This is an archived article that was published on sltrib.com in 2012, and information in the article may be outdated. It is provided only for personal research purposes and may not be reprinted.
Salt Lake City Mayor Ralph Becker's environmental protection initiatives might be wonderful ideas, but some have glitches.
Richelle Charles works at the Oyster Bar on Market Street downtown and, like everyone else, is getting used to the new solar powered parking enforcement system on the street. Drivers put payment in the environmentally friendly parking kiosk, which is supposed to cover every stall on the street.
She says she put in enough money for two hours on Jan. 17, punched in her number and went to work, only to be told shortly after by a fellow employee that she was getting a parking ticket. She confronted the parking enforcement officer, and was told that his hand-held device recorded that her stall was not paid for. When she produced her receipt, he acquiesced and told her he would take care of it, driving off with both the ticket and the receipt.
Two weeks later, she received in the mail a notice from the city that she was delinquent on the parking ticket and now owed a $55 fine.
She contested the ticket at the city's Justice Court, but when the hearing officer asked if she had the receipt, she said the parking enforcement officer took it.
Tough luck for her. Without the receipt, she was told she had to pay, but the fine was reduced to the original price: $15.
Ben Roberts, of Salt Lake City Parking Enforcement, said he would have liked to have helped Charles, but without the receipt, there wasn't much he could do.
"As with any new high-tech system, there will be glitches," he said. "And we're working through them."
The hand-held device used by enforcement officers can access a central computer system that carries information from the kiosk indicating which stalls have been paid. Obviously, the system isn't perfect.
Hail to the leader • You probably know about the fictional posters plastered throughout Oceania that honor Big Brother in George Orwell's 1984. And you probably know about the actual bigger-than-life posters that honored Chairman Mao in China.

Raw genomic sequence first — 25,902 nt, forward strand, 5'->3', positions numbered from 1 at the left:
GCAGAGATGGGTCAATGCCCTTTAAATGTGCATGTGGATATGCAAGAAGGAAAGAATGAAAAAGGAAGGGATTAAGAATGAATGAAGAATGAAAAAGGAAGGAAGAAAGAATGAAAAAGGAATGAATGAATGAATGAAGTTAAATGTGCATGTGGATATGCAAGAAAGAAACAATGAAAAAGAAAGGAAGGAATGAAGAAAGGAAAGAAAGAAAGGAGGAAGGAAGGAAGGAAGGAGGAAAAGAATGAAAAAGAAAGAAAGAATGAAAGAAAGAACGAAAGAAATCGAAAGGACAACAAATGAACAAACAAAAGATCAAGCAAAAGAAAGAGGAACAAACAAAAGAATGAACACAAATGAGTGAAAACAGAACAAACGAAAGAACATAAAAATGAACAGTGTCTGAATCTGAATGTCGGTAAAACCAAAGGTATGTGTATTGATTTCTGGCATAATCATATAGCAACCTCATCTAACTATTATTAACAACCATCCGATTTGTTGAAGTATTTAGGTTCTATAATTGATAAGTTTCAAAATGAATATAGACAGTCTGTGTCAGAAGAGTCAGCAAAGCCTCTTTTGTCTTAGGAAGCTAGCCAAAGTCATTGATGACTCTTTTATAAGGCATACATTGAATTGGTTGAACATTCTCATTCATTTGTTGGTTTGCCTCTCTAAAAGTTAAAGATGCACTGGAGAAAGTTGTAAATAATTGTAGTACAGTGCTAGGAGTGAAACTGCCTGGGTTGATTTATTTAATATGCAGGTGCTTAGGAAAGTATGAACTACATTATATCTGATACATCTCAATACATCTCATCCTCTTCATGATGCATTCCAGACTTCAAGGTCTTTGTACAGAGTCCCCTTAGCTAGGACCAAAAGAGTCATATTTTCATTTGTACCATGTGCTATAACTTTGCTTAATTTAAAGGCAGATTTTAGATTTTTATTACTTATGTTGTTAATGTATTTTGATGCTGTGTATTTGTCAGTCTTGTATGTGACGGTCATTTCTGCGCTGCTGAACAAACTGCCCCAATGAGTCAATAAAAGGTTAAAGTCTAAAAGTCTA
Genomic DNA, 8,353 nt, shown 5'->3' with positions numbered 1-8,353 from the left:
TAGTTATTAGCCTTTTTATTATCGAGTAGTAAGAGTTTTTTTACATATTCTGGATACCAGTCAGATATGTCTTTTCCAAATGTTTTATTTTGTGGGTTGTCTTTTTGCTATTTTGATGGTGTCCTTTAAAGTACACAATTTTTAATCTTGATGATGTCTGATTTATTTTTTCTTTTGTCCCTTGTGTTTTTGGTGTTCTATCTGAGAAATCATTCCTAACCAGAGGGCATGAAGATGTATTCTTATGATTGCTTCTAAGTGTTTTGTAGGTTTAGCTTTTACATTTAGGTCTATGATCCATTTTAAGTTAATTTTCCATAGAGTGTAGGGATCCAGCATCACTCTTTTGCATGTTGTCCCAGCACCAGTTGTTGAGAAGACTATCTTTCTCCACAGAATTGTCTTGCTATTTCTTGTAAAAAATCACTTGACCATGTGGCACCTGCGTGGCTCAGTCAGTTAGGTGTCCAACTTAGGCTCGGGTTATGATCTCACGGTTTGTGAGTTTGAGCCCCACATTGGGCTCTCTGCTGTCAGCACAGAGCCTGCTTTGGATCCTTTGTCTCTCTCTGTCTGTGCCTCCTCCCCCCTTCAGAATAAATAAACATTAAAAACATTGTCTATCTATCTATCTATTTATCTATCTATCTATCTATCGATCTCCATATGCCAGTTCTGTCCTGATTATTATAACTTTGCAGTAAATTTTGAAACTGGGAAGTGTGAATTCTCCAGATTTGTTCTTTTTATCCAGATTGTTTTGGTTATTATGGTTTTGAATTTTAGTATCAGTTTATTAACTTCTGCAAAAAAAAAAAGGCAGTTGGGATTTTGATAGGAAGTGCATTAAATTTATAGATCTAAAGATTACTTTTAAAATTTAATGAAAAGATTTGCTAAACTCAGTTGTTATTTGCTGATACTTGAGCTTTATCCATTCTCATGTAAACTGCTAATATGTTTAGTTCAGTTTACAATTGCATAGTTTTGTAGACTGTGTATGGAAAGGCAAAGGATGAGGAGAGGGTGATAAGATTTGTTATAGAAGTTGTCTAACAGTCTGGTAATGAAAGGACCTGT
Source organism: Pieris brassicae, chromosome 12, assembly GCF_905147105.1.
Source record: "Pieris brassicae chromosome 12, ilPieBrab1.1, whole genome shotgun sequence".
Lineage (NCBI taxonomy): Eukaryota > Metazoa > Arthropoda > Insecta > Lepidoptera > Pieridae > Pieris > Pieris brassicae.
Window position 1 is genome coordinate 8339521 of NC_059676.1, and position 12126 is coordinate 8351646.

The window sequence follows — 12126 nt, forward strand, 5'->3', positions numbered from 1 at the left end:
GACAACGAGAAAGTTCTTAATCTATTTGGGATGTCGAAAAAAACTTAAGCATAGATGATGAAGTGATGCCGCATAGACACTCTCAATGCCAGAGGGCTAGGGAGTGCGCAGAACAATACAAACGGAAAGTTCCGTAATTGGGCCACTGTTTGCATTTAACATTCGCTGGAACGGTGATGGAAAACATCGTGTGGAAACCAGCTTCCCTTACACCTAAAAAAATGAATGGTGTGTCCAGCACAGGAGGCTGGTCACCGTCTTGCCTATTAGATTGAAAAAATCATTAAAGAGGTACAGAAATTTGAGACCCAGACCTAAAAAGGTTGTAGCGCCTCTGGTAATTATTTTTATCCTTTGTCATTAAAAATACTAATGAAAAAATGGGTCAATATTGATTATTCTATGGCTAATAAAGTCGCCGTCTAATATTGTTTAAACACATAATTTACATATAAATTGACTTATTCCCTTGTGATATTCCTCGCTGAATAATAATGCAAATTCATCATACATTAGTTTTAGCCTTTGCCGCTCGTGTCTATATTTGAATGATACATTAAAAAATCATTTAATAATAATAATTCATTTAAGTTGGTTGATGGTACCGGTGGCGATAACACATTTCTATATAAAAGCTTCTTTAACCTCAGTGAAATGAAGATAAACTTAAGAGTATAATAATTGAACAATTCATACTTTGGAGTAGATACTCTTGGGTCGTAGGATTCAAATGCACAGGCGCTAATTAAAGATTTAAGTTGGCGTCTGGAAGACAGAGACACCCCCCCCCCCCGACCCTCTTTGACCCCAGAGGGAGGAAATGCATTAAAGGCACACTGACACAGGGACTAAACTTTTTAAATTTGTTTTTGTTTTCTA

But did you know about the posters glaring at state government workers proclaiming the greatness of Gov. Gary Herbert?
Two state employees tell me that at the State Office Building, in the restricted areas occupied only by ID wearing government employees, there are at least 10 three-feet-by-four-feet posters mounted on foam board on the walls, printed with the governor's picture and his "four cornerstones of Utah," highlighted in his State of the State speech, in which he proclaimed he would not let the federal government tell us what to do (but we would still take the fed's money).
They are on every floor of the State Office Building and, employees tell me, they look like campaign posters. But only authorized state employees get to see them.
Dueling government overreaches • Legislative leaders have said they don't want to pass a statewide law that would protect gays and lesbians against housing and employment discrimination because that would usurp the powers of local governments to govern their cities with their own ordinances. They point out that 14 local jurisdictions have such anti-discrimination ordinances.
But like the gift that keeps on giving, the Legislature keeps acting in ways that expose a certain hypocrisy.
I've already pointed out pending bills that would usurp local governments' ability to limit the types of billboards allowed on their streets and handcuff local enforcement of open-carry gun ordinances.
Now, Rep. Wayne Harper has proposed a bill to overturn Salt Lake City's anti-idling ordinance.
I can't wait for the next bill to be debated that would usurp a city from enforcing its own local ordinance.